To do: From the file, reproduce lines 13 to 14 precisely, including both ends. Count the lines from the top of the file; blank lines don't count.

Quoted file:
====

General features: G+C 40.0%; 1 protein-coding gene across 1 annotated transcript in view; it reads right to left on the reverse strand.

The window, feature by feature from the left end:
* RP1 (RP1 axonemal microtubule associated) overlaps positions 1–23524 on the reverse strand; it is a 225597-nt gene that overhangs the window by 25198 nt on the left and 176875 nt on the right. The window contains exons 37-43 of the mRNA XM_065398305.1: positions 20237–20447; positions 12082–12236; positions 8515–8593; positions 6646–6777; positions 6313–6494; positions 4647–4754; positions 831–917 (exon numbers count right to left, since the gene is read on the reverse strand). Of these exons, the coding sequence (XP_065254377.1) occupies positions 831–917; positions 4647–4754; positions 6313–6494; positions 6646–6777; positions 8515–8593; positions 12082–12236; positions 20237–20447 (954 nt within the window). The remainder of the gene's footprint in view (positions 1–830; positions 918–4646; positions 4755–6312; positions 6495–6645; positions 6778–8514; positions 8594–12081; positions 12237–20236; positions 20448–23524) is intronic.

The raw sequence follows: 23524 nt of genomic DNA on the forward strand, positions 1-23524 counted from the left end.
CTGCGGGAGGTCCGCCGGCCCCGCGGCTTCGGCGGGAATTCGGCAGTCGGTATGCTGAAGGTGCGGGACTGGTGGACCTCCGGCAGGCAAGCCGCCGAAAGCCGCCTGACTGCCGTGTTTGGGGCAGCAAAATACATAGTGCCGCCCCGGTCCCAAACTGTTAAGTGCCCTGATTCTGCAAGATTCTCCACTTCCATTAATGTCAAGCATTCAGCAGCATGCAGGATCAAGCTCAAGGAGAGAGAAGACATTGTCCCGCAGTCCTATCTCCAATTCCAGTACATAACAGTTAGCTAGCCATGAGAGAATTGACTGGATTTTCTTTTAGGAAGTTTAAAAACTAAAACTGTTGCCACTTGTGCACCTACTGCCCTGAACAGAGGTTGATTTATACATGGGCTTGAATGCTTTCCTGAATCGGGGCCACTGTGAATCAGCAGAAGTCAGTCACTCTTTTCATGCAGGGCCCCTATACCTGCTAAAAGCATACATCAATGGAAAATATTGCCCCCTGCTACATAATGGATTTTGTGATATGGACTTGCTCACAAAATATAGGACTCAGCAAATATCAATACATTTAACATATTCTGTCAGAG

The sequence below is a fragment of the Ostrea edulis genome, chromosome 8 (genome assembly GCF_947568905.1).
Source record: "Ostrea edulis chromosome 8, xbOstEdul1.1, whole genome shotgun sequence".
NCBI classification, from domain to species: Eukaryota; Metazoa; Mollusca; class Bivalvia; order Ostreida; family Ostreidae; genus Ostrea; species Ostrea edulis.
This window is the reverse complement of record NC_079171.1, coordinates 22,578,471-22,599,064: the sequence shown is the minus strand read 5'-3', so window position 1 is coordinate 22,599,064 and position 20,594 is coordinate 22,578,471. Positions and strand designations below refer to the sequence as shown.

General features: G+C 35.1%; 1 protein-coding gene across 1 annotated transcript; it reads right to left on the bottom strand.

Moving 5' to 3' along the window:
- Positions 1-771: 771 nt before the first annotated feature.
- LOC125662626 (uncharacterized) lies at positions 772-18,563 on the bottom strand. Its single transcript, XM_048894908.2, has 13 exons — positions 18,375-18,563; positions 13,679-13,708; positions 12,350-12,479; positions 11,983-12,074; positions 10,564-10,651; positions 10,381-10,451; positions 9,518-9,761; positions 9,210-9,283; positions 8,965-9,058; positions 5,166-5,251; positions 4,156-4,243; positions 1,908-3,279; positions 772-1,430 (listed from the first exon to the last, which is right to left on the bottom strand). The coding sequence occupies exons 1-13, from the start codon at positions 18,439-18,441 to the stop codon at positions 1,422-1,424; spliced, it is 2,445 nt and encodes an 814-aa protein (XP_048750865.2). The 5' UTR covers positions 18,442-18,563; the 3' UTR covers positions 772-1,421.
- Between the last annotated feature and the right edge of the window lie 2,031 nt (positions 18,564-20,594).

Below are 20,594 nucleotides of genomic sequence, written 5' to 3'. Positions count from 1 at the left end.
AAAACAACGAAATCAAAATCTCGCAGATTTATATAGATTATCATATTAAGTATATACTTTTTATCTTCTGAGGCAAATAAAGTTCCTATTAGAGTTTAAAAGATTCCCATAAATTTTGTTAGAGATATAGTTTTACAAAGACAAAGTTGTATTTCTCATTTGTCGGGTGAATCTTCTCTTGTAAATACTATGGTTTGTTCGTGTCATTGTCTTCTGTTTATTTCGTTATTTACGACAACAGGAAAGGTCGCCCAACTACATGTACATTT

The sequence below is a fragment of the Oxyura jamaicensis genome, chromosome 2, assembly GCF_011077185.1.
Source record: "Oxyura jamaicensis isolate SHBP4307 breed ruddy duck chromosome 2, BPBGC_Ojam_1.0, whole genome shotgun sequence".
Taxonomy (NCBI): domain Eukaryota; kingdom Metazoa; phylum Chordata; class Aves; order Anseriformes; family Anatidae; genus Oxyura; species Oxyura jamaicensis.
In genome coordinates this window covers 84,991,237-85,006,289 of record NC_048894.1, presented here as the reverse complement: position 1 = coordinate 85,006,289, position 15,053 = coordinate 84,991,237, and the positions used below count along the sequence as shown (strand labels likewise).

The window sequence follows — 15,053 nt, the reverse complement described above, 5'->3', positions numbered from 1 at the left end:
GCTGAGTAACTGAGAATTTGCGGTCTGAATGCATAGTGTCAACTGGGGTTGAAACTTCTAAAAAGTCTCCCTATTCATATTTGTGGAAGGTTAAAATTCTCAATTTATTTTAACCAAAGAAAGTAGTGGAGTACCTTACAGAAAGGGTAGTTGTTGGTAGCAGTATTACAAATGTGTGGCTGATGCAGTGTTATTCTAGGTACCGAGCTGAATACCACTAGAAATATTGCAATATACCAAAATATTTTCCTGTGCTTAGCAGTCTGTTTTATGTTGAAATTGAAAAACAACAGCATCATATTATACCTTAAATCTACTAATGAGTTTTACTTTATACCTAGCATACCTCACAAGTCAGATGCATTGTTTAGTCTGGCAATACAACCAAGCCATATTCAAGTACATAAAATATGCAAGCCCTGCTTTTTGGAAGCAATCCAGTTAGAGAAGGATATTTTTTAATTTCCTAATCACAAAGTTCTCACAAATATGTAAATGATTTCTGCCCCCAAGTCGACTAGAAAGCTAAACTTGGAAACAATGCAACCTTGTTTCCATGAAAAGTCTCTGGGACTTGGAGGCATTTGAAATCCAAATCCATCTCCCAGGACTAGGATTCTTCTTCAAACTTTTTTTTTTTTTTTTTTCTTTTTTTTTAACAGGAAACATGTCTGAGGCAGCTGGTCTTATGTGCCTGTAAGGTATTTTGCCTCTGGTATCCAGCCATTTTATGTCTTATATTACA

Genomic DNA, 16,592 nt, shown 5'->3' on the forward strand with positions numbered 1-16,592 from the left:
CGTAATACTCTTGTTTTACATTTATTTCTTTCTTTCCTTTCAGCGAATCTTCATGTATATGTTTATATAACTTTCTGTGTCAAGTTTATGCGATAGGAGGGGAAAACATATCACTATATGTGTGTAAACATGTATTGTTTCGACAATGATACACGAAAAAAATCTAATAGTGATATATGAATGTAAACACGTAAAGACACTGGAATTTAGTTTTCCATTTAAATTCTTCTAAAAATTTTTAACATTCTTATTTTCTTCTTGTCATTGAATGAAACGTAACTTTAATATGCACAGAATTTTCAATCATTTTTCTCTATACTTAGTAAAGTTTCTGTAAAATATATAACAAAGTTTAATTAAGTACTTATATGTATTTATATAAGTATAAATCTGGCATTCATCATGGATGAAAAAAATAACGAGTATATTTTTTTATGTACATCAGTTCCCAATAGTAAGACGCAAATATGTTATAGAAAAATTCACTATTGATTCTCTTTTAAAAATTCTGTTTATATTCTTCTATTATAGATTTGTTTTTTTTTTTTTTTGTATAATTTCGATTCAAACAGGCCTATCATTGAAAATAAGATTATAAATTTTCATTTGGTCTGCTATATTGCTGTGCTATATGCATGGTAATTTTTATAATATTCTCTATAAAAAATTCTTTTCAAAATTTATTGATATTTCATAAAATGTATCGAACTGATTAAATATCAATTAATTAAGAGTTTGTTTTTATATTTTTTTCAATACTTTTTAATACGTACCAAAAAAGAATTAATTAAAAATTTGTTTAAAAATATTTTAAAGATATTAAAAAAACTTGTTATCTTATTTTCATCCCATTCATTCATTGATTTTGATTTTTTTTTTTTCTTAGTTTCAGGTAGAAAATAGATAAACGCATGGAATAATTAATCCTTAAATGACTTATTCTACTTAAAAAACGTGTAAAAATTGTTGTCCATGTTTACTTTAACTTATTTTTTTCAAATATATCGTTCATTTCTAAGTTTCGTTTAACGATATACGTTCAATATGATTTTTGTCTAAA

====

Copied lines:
- LOC125662626 (uncharacterized) lies at positions 772-18,563 on the bottom strand. Its single transcript, XM_048894908.2, has 13 exons — positions 18,375-18,563; positions 13,679-13,708; positions 12,350-12,479; positions 11,983-12,074; positions 10,564-10,651; positions 10,381-10,451; positions 9,518-9,761; positions 9,210-9,283; positions 8,965-9,058; positions 5,166-5,251; positions 4,156-4,243; positions 1,908-3,279; positions 772-1,430 (listed from the first exon to the last, which is right to left on the bottom strand). The coding sequence occupies exons 1-13, from the start codon at positions 18,439-18,441 to the stop codon at positions 1,422-1,424; spliced, it is 2,445 nt and encodes an 814-aa protein (XP_048750865.2). The 5' UTR covers positions 18,442-18,563; the 3' UTR covers positions 772-1,421.
- Between the last annotated feature and the right edge of the window lie 2,031 nt (positions 18,564-20,594).